or the other as to whether this is a good thing.  While the current
 practice, whereby each successive Table B is always a superset of all
 the previous versions, does simplify the task of decoding, it also has
 caused some of the descriptor classes to fill up much more quickly than
 would otherwise be necessary.  A good example is Class 12, where we
 initially had a descriptor for every conceivable type of temperature
 value, but with scale 1 which only allowed accuracy to one digit beyond
 the decimal.  After these were in use for a while, it was discovered
 that we had a problem, because most instruments report temperatures in
 Celsius whereas BUFR uses the SI unit of Kelvin, but the conversion
 factor between Celsius and Kelvin is 273.15, and different architectures
 didn't always handle the rounding the same way.  This meant you could
 have one center take an observation in Celsius, then convert it to
 Kelvin for encoding into BUFR, then send that BUFR message to a
 different center, and the second center could, when converting back to
 Celsius, obtain a value that was off by as much as two-tenths of a
 degree from the original observed value.  With hindsight, we realized
 that the best solution was to just store all temperatures using scale 2,
 but the practice was (and still is!) to never modify the characteristics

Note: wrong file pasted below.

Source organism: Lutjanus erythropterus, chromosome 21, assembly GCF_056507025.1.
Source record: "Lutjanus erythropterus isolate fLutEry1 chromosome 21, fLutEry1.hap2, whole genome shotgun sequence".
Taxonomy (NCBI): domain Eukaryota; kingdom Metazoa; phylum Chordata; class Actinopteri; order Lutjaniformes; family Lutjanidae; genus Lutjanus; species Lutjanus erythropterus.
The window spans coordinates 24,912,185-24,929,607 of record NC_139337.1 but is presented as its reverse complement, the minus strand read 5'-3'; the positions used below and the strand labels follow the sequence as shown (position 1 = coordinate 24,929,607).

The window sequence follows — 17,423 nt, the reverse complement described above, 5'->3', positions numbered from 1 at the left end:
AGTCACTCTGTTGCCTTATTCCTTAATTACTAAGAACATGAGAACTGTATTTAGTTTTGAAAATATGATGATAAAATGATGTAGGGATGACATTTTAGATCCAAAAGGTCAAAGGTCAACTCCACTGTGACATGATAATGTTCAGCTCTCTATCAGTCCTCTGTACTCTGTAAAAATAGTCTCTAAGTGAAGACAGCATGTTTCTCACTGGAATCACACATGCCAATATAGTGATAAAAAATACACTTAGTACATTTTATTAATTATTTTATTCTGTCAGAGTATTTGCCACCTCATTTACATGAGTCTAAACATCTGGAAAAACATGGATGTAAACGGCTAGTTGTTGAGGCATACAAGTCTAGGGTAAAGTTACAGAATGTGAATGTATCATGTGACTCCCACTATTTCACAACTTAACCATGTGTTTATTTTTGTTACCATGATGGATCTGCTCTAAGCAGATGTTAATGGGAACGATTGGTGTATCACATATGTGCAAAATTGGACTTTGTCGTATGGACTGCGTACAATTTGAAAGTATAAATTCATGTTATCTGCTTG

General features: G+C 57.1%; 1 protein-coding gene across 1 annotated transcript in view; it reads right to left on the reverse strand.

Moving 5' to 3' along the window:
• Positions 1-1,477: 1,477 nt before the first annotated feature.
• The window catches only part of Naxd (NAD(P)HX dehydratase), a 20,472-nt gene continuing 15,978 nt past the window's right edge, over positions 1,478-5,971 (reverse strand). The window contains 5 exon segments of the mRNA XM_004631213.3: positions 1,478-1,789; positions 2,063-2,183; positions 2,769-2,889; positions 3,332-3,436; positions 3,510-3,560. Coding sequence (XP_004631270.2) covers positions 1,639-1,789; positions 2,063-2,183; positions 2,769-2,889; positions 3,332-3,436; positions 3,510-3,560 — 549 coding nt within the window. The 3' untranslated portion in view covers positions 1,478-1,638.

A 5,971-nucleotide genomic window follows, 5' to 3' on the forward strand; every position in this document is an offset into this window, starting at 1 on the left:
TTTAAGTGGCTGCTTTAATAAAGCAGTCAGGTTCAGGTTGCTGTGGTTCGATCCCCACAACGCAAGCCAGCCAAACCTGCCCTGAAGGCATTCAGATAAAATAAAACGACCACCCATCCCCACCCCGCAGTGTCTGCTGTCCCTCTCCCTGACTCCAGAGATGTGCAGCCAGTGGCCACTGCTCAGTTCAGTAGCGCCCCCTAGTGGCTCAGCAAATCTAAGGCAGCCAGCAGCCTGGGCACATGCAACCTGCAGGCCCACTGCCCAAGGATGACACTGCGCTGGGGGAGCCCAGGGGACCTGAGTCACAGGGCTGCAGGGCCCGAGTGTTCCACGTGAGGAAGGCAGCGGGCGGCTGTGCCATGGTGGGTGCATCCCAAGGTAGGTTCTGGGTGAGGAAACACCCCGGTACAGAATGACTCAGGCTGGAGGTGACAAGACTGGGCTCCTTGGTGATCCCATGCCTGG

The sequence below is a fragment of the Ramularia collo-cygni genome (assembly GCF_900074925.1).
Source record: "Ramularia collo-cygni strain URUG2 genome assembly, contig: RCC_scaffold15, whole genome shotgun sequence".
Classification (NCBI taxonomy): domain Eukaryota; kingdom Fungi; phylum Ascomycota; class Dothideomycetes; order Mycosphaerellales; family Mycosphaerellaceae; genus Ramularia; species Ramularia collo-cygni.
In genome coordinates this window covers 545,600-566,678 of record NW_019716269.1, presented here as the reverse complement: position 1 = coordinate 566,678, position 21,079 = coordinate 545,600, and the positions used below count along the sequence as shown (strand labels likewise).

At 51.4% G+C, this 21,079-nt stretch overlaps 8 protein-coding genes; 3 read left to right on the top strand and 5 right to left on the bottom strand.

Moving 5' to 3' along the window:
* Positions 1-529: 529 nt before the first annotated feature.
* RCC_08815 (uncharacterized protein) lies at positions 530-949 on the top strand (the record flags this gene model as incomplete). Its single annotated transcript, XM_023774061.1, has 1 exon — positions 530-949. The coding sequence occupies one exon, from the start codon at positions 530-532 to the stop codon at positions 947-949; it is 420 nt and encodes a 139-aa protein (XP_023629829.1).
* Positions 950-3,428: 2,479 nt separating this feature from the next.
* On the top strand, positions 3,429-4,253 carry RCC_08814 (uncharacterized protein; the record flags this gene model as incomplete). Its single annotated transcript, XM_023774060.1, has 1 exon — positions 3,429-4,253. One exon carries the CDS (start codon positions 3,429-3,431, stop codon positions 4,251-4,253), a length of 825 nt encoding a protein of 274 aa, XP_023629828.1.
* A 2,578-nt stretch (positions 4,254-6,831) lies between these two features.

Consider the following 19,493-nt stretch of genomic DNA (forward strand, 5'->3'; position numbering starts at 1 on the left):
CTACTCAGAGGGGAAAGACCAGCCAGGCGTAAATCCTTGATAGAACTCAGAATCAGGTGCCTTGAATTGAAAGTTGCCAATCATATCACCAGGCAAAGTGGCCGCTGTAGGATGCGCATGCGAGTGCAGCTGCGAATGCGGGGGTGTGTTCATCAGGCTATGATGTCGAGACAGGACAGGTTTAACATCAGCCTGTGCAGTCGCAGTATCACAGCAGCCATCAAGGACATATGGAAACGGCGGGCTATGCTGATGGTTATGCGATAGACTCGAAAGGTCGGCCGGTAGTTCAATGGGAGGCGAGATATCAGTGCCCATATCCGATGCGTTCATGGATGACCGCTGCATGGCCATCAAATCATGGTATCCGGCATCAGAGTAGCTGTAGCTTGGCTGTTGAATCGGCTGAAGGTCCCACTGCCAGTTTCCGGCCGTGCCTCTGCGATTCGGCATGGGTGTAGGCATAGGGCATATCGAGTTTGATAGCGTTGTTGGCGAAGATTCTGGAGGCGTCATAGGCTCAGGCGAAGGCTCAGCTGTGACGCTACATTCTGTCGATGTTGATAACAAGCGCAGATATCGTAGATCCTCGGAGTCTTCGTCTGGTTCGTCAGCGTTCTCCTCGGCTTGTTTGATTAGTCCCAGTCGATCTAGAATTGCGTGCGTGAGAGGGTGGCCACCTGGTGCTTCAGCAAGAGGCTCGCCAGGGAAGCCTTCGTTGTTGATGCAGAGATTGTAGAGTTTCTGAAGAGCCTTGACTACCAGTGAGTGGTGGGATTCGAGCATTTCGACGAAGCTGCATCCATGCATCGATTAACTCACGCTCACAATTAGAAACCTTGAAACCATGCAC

of an existing descriptor once it has been in the table.  So we ended up
 creating a second copy of each existing temperature descriptor, each
 with it's own new reference number and a scale factor of 2, when an
 alternative solution could have been to simply increase the scale of
 each existing temperature descriptor effective with the next version of
 the tables, and then rely on everyone's encoder/decoder software to
 differentiate properly between the old and new versions of each
 descriptor based on the table version number encoded within the message.

 I realize that was a somewhat long-winded historical example, but an
 important point is that WMO could possibly change their practice at some
 point in the future (especially as some of the Table B classes are now
 close to completely full!), and this is another reason why it would be a
 good idea for us to hold on to all previous versions of these tables,
 even though right now it's not technically necessary.   The easiest way
 to do this would be to include the version number somewhere in the
 filename within our collective archive.

 As for BUFR edition numbers (about which I've also sensed some confusion
in the ongoing email thread), these are a different animal entirely. Whereas table version number changes do not require any corresponding
 change to BUFR encoder/decoder software, the edition number is
 incremented only when changes are introduced which require corresponding
 changes to actual encoding and decoding software (for example, if new
 Table C operators are introduced, or the format of BUFR Section 1 is
 modified).  In this case, the software needs to be able to
 simultaneously handle multiple editions (i.e. formats) of BUFR messages,
 which of course adds to programming complexity, and so such changes are
 made much less frequently and with much more advance notice.

 I hope this helps clarify any confusion!

 Best regards,